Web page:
June 2015
Volume 56, Issue 7
Free
ARVO Annual Meeting Abstract  |   June 2015
Incidence, Risk Factors, and Timing of Elevated Intraocular Pressure after Intravitreal Triamcinolone Injection
Author Affiliations & Notes
  • Ahmad A Aref
    Illinois Eye & Ear Infirmary, University of Illinois College of Medicine, Chicago, IL
  • Ingrid U Scott
    Ophthalmology, Penn State College of Medicine, Hershey, PA
    Public Health Sciences, Penn State College of Medicine, Hershey, PA
  • Neal Oden
    The EMMES Corporation, Rockville, MD
  • Michael S Ip
    University of Wisconsin, Madison, WI
  • Barbara A Blodi
    University of Wisconsin, Madison, WI
  • Paul C. Van Veldhuisen
    The EMMES Corporation, Rockville, MD
  • Footnotes
    Commercial Relationships Ahmad Aref, None; Ingrid Scott, None; Neal Oden, None; Michael Ip, None; Barbara Blodi, None; Paul Van Veldhuisen, None
  • Footnotes
    Support None
Investigative Ophthalmology & Visual Science June 2015, Vol.56, 5813. doi:
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      Ahmad A Aref, Ingrid U Scott, Neal Oden, Michael S Ip, Barbara A Blodi, Paul C. Van Veldhuisen, ; Incidence, Risk Factors, and Timing of Elevated Intraocular Pressure after Intravitreal Triamcinolone Injection. Invest. Ophthalmol. Vis. Sci. 2015;56(7 ):5813.

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      © ARVO (1962-2015); The Authors (2016-present)

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Abstract
 
Purpose
 

Retrospective studies investigating intraocular pressure (IOP) events after intravitreal triamcinolone acetonide injection (IVTA) have reported a wide range of incidence rates. In this study, prospectively gathered data from the Standard of Care versus COrticosteroid for REtinal Vein Occlusion (SCORE) Study were analyzed to determine incidence, risk factors, and time course of IOP events in patients undergoing IVTA therapy. This will provide guidance for individualized clinical decision-making, follow-up, and patient management.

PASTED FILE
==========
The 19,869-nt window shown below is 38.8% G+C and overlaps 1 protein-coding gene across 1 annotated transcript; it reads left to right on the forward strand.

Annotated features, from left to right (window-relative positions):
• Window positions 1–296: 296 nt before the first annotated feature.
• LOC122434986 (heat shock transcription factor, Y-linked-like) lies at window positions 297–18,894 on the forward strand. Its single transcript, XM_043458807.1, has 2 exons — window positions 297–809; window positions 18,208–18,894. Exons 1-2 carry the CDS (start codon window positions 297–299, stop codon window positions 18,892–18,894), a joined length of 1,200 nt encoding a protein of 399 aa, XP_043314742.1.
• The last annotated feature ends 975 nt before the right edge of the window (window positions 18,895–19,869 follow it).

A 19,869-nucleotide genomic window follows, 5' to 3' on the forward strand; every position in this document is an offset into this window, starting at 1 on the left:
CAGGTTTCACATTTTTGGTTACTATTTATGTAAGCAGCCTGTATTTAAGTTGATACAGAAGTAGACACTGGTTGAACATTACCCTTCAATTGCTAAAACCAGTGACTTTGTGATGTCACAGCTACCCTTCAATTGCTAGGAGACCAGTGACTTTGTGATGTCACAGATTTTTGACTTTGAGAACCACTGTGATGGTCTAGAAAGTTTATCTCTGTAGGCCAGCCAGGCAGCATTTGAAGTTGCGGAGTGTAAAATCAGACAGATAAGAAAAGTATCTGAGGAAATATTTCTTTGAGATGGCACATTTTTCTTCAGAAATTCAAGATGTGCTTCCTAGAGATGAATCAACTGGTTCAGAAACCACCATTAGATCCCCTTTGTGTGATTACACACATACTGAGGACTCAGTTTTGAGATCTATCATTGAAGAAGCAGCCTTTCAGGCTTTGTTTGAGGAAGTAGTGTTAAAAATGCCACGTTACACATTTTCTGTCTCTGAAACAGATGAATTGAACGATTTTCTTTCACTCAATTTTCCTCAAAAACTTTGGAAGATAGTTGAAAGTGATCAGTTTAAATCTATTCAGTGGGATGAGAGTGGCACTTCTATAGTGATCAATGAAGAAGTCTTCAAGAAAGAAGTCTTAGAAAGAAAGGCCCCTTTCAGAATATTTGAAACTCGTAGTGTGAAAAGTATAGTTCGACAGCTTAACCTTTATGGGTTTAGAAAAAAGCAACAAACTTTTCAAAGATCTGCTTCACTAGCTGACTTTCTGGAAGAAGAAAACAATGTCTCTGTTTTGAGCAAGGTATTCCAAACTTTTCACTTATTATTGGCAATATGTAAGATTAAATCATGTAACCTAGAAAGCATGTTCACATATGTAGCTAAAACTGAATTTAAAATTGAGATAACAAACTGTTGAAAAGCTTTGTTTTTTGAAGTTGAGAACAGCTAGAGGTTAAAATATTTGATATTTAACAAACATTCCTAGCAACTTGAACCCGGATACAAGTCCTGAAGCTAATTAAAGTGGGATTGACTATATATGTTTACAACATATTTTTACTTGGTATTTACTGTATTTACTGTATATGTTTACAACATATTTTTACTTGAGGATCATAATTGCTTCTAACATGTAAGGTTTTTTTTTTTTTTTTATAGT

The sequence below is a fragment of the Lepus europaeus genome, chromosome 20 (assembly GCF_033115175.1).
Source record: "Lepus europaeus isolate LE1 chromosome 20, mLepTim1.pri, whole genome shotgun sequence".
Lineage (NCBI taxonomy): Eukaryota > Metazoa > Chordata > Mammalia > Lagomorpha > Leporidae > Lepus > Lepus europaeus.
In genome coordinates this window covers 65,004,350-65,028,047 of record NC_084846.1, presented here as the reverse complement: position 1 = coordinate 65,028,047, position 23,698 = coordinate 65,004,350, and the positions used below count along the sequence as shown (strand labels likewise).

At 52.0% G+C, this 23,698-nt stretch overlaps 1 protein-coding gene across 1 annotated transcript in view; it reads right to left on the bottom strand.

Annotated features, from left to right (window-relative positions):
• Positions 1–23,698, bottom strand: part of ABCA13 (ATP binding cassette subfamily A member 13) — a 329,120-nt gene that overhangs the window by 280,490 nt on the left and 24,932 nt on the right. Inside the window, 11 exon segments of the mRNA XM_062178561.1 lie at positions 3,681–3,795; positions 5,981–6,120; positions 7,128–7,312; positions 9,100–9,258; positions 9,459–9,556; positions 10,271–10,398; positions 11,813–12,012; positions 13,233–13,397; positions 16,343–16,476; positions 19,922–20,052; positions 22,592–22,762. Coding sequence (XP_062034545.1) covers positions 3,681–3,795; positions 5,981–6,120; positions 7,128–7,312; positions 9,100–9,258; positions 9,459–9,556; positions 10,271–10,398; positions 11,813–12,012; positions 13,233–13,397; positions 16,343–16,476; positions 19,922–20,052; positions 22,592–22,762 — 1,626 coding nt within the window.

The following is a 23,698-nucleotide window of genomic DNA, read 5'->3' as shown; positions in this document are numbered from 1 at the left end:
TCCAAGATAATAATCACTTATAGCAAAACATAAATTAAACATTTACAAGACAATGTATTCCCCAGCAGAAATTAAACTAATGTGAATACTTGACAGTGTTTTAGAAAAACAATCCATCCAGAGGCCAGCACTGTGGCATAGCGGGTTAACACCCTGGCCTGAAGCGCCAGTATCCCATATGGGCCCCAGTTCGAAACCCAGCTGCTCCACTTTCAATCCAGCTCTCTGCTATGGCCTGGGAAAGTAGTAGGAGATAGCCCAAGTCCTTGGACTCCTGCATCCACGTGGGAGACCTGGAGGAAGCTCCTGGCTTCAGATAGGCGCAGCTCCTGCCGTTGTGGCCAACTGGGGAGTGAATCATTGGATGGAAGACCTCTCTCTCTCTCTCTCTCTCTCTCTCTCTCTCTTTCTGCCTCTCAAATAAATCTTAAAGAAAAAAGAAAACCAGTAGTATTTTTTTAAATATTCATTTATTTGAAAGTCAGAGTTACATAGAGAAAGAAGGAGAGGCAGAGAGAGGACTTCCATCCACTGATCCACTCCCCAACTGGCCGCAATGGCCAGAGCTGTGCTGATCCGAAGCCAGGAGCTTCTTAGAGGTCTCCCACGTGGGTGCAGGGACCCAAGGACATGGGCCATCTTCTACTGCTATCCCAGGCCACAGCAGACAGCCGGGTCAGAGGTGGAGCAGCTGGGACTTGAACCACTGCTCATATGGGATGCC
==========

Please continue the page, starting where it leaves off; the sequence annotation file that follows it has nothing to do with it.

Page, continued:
Methods
 

The SCORE Study includes two multicenter phase III randomized clinical trials conducted at 75 clinical sites. Participants with retinal vein occlusion-associated macular edema were randomized to standard of care (SOC), 1-mg IVTA, or 4-mg IVTA therapy. Exclusion criteria: baseline IOP>25 mm Hg, history of intravitreal corticosteroid, history of peribulbar corticosteroid within 6 months, history of open-angle glaucoma or steroid-induced IOP elevation, subsequent diagnosis of neovascular glaucoma, and treatment cross-overs. Kaplan-Meier incidence of IOP events at 36 mos in each of the randomized groups was assessed.

 
Results
 

Six hundred sixteen subjects met the study criteria and were followed for 24.7+10.3 (SD) mos. Kaplan-Meier incidences of IOP events are shown in the Table and Figure. Incidences of IOP>25 mm Hg at 36 mos were 8%, 12%, and 47% in the SOC, 1-mg IVTA, and 4-mg IVTA groups, respectively. Rates were significantly higher for the 4-mg IVTA group compared with the other groups (P<.0001 for IOP rise>25, >30, >10 mm Hg from baseline, and commencement of IOP-lowering medication).Younger age, 4-mg IVTA treatment, and higher baseline IOP were all found to confer greater risk (P<.05 for all). The median number of days from time of 1st injection to IOP>25 mm Hg was 118 and 35 days in participants treated with 1-mg and 4-mg IVTA, respectively.

 
Conclusions
 

In SCORE, risk factors for IOP events included 4-mg IVTA treatment dose, younger age, and higher baseline IOP. Clinicians should be mindful of these factors when assessing risk-benefit of IVTA therapy and also of the need for long-term follow-up of patients at risk for this complication.  

 
Incidences of IOP-Related Events in the SCORE Study.
 
Incidences of IOP-Related Events in the SCORE Study.
 
 
Kaplan-Meier analysis curve depicting rates of IOP>25 mm Hg according to treatment group.
 
Kaplan-Meier analysis curve depicting rates of IOP>25 mm Hg according to treatment group.

 
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